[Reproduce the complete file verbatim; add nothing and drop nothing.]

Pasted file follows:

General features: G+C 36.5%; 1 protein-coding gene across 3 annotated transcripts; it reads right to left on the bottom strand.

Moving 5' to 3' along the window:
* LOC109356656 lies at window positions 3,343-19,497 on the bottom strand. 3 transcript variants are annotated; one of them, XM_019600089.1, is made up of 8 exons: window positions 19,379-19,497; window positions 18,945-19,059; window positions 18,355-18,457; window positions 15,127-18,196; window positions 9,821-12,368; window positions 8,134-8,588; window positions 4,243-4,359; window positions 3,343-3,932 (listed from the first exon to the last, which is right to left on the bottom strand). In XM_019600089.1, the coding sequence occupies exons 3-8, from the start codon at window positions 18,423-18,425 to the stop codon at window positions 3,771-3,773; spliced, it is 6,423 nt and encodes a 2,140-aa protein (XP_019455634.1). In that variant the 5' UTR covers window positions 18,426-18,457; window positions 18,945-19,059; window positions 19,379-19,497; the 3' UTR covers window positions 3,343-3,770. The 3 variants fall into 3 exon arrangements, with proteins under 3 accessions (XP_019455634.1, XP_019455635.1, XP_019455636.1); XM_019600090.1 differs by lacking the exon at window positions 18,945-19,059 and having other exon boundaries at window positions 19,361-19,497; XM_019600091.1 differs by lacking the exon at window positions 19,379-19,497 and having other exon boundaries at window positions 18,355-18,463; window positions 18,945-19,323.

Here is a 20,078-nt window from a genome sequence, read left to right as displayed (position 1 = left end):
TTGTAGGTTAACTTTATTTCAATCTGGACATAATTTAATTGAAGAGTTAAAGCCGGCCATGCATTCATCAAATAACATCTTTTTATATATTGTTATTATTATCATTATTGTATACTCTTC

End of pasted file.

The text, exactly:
General features: G+C 36.5%; 1 protein-coding gene across 3 annotated transcripts; it reads right to left on the bottom strand.

Moving 5' to 3' along the window:
* LOC109356656 lies at window positions 3,343-19,497 on the bottom strand. 3 transcript variants are annotated; one of them, XM_019600089.1, is made up of 8 exons: window positions 19,379-19,497; window positions 18,945-19,059; window positions 18,355-18,457; window positions 15,127-18,196; window positions 9,821-12,368; window positions 8,134-8,588; window positions 4,243-4,359; window positions 3,343-3,932 (listed from the first exon to the last, which is right to left on the bottom strand). In XM_019600089.1, the coding sequence occupies exons 3-8, from the start codon at window positions 18,423-18,425 to the stop codon at window positions 3,771-3,773; spliced, it is 6,423 nt and encodes a 2,140-aa protein (XP_019455634.1). In that variant the 5' UTR covers window positions 18,426-18,457; window positions 18,945-19,059; window positions 19,379-19,497; the 3' UTR covers window positions 3,343-3,770. The 3 variants fall into 3 exon arrangements, with proteins under 3 accessions (XP_019455634.1, XP_019455635.1, XP_019455636.1); XM_019600090.1 differs by lacking the exon at window positions 18,945-19,059 and having other exon boundaries at window positions 19,361-19,497; XM_019600091.1 differs by lacking the exon at window positions 19,379-19,497 and having other exon boundaries at window positions 18,355-18,463; window positions 18,945-19,323.

Here is a 20,078-nt window from a genome sequence, read left to right as displayed (position 1 = left end):
TTGTAGGTTAACTTTATTTCAATCTGGACATAATTTAATTGAAGAGTTAAAGCCGGCCATGCATTCATCAAATAACATCTTTTTATATATTGTTATTATTATCATTATTGTATACTCTTC